Mar 20, 2024

2 Things to Consider About Church Visitors This Easter

The majority of pastors tell Barna that their congregation is open to welcoming the unchurched. As Easter approaches, it’s important for pastors to gauge what might feel meaningful to those who are visiting church, perhaps for the first time or at least for the first time in a while.

This article explores data from Making Space for Church Visitors, a briefing we created in partnership with Aspen Group. The full briefing is available to read on Barna Access Plus.

Barna Access Plus

Strengthen your message, train your team and grow your church with cultural insights and practical resources, all in one place.

Church Visitors May Represent the Growing Spiritual Curiosity in the U.S.
While religious affiliation and church attendance continue to decline, spiritual openness and curiosity are on the rise in the U.S. Across all age groups, we see a desire to grow spiritually, as well as a belief in a spiritual / supernatural dimension and belief in God or a higher power. Nearly half of U.S. adults (44%) even say they are more open to God today than they were before the pandemic.

Many pastors feel their church might be a fit for this spiritually open moment. About one in three pastors strongly agrees their church is a safe place for non-Christians who want to explore Christianity (32%) or for people to explore spiritual beliefs (30%). They tell Barna their congregation is “very interested” (70%) in becoming more open to people outside the Church.

In fact, many pastors—and Christians—feel their church is already succeeding at being welcoming to visitors. Nearly half of U.S. pastors (44%) strongly agree their church is a welcoming environment for newcomers, and research for Making Space reveals nearly half of U.S. Christians (47% strongly agree) affirm that “my church is inviting to visitors.”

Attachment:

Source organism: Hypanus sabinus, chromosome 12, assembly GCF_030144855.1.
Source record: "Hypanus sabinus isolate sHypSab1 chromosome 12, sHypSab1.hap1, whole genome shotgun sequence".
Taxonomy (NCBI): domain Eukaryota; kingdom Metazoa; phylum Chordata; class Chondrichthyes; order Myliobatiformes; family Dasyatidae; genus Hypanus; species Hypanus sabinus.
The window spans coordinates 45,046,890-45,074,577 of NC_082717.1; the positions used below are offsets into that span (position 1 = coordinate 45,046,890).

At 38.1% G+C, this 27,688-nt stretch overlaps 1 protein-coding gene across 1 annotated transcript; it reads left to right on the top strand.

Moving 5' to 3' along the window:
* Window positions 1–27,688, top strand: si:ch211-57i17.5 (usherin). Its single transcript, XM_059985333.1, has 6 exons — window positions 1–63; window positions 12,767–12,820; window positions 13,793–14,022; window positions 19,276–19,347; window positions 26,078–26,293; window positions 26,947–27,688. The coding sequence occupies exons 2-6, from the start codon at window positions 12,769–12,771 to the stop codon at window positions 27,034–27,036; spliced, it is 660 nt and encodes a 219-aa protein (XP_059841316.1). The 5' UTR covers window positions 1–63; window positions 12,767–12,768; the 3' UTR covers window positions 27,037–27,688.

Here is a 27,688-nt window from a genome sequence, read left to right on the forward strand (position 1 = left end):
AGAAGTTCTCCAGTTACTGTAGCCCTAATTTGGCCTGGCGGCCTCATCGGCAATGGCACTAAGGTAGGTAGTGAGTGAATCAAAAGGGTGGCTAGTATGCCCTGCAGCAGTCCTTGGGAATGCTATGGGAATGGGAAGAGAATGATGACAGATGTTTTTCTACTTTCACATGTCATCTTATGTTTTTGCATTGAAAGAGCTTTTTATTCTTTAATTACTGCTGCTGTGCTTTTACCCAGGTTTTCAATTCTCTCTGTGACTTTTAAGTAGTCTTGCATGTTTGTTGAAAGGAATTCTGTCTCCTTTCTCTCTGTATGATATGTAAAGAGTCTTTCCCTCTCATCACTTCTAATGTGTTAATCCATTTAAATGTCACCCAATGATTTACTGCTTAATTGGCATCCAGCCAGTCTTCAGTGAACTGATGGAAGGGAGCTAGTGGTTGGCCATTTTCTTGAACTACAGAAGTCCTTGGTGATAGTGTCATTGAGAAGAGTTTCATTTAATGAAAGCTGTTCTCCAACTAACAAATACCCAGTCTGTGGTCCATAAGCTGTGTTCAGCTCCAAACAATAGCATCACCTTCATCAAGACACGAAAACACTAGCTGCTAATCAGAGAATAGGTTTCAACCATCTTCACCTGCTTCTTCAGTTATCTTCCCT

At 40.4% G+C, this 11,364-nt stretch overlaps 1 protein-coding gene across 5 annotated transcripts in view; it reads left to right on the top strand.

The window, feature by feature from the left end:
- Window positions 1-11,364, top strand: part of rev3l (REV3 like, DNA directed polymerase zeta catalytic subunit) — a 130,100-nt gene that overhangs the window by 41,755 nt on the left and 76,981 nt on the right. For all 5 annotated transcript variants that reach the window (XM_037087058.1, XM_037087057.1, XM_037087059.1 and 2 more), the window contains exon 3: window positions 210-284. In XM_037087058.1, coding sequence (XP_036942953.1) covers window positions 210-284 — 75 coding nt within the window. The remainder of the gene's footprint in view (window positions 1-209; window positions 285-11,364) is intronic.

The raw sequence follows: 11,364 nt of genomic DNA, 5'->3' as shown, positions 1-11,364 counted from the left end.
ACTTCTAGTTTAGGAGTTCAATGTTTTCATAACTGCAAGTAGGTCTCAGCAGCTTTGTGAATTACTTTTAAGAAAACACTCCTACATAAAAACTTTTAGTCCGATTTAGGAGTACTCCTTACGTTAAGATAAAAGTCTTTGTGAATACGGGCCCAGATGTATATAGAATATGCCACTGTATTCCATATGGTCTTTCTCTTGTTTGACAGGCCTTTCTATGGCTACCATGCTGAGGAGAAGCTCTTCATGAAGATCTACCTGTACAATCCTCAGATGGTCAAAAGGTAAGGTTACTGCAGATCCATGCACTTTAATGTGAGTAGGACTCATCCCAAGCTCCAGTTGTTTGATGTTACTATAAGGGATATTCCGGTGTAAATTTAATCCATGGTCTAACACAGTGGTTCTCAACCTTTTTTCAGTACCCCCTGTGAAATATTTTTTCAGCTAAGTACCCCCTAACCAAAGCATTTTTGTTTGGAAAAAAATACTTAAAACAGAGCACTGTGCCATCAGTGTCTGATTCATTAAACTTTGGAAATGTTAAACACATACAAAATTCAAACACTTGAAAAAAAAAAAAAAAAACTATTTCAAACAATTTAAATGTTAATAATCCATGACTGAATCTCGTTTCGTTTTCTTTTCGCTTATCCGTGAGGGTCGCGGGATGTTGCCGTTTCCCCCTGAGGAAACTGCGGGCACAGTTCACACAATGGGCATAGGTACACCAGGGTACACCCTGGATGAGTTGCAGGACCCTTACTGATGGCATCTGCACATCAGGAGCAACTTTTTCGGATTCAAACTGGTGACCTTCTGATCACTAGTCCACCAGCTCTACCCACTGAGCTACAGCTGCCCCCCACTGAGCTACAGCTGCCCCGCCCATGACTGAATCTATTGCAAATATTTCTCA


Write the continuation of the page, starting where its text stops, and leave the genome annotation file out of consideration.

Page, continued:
For Those Without a Church Home, Excitement Takes a Back Seat to Simplicity & Authenticity
It seems church leaders are often thinking about how their church is experienced. Our research asked people, churched and unchurched alike, to describe those experiences for themselves.

Overall, two in five U.S. adults (42%) say they would most likely feel “connected to God” while sitting in a church, something nearly one in three unchurched adults (32%) would feel as well. Additionally, two in five unchurched adults (41%) say they would feel “peaceful” sitting in a church.

When asked to describe their ideal church based on various “this or that” pairings, the unchurched stand out in their preference for serene atmospheres. For instance, 80 percent of unchurched adults would strongly prefer “calm” church experiences over “exhilarating.” Likewise, 69 percent of unchurched adults prefer a “reflective” experience over “energetic.” (Churched adults, on the other hand, are less likely to prefer these kinds of spaces.)